Category: Occupational therapy

Helping with time mangement

time management and OT

Time management is a problem for many university students – and occupational therapists can help! Check out this blog to see how.

Screens and academics: The evidence

screens and academics and OT

Using written text and hand writing notes are the best way to improve understanding of material, but sometimes digital products are the only thing available.

Social media and college students

social media, OT, and students

In a previous post, I discussed the importance emerging adults place on social participation and how social participation helps with the formation of identity.  Social participation is the primary reason that emerging adults use social media; so, one could argue that social media use could also be important for identity development!  Social media and phone

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Substance misuse and students

substance misuse, students, and occupational therapy

Dark side of occupation The “dark side of occupation” is a phrase used to describe activities that are not life enhancing but people choose to spend their time doing.1 Substance misuse may be considered within the dark side of occupation, especially in university students.  Substance misuse may also be seen as a maladaptive serious leisure

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What does nutrition have to do with school?

nutrition and occupational therapy

Nutrition in university students The American College Health Association reports that only 9% of US college students are eating the recommended 5-7 servings of fruits and veggies per day.1 College student nutrition can influence energy levels and may ultimately impact academic performance.2,3  In addition, body image related to weight in college students may influence the

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Step 7: Present or publish

presenting your research

You worked really hard to get these results – now you should share them…to present or to publish? Presenting your work    If your research is specific to occupational therapy, a great venue to present is usually your local, state, or regional OT group – try there first.  The American Occupational Therapy Association is another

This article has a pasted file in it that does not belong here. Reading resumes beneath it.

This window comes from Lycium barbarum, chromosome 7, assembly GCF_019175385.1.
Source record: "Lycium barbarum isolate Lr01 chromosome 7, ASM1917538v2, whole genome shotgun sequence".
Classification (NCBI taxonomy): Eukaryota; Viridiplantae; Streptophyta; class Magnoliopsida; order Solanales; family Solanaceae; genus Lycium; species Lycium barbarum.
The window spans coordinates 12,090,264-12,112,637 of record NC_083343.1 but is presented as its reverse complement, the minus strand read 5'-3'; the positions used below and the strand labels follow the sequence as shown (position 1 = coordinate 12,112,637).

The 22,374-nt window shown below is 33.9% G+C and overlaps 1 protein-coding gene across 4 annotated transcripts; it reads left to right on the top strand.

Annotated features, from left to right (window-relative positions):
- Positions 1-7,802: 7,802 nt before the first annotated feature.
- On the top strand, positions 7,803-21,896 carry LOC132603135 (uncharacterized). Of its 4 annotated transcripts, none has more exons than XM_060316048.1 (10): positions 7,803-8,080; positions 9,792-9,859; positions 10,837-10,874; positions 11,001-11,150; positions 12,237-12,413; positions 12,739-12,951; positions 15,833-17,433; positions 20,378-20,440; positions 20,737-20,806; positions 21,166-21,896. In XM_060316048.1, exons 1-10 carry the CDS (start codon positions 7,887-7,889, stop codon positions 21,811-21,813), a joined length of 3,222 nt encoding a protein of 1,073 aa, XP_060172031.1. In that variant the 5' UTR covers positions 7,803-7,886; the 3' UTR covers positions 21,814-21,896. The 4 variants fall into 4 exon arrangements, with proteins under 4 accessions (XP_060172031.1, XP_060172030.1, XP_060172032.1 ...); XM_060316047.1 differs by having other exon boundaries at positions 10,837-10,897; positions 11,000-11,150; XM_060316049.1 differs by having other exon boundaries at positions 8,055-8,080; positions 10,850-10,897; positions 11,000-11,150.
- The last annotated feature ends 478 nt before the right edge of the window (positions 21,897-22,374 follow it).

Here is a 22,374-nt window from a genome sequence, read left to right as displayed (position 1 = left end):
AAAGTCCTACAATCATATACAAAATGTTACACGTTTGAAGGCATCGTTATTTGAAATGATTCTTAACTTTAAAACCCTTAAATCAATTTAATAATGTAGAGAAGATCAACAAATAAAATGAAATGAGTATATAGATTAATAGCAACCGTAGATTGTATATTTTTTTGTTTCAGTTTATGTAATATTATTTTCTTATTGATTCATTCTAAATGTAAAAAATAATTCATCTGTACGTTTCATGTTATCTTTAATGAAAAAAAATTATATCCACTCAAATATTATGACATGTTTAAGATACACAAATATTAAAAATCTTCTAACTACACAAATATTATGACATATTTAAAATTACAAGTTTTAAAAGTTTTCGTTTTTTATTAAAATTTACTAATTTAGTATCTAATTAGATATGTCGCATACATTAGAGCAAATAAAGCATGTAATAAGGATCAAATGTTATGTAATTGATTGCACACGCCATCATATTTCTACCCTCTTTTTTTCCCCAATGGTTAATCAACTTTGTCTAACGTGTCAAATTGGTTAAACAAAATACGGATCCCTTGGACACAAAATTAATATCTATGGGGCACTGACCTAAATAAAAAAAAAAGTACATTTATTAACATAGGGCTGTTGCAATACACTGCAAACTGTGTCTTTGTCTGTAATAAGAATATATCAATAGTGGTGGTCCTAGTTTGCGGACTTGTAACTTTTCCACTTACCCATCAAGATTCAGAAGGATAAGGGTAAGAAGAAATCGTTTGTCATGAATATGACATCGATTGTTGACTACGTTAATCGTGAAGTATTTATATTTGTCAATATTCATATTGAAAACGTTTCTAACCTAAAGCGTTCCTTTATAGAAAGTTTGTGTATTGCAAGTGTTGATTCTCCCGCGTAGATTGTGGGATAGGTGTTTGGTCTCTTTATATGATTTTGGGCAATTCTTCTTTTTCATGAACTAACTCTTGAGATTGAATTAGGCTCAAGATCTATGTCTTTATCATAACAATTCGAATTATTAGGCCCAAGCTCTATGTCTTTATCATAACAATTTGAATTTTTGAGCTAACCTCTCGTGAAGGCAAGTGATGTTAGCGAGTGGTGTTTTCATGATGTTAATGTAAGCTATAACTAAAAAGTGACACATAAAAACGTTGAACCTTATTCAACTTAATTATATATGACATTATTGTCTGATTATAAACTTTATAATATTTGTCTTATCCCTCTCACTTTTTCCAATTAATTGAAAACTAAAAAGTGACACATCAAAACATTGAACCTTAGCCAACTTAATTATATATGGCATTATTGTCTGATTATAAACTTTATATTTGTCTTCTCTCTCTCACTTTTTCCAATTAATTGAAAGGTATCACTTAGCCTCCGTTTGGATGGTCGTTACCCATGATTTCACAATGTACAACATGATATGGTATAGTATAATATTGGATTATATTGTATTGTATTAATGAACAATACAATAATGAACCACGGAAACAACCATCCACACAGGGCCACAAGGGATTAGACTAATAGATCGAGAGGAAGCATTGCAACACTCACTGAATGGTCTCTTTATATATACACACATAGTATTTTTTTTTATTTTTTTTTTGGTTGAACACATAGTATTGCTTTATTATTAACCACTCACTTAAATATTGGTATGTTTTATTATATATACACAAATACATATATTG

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Step 6: Collect and analyze data

analyze your data

Once you have the ethics board approval, you can start your study – the fun part!  In this phase, all you need to do is follow your research plans – tell people about your study, start sending out surveys, interview clients, collect pre and post intervention data… whatever you decided in the previous steps, you

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Step 5: Get ethics board approval

ethics and clinical research for therapists

Any time you are doing research on human subjects, you need to get approval from an ethics or institutional review board (IRB).  Why do you need to do it? In order to protect human subjects who agree to be in a research study, an outside, neutral party must review the research and decide if the

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Step 4: Develop your methods

research methods and therapy

Developing the methods of a study may be one of the most difficult and time-consuming steps of the research process thus far (make sure you have developed a reasonable research question). But, it provides the “recipe” for the action phase of your research study.  At this stage, it would be helpful to get some help

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Step 3: Refine your clinical research question

clinical research question and thearpy

In step one, you identified a population(s) and/or an intervention(s) that concerned you in your current clinical setting. Then you did a focused literature review (step two!) on the topic.   From the information you gathered in the literature review, you are now able to refine your concern into a specific research question. The question should

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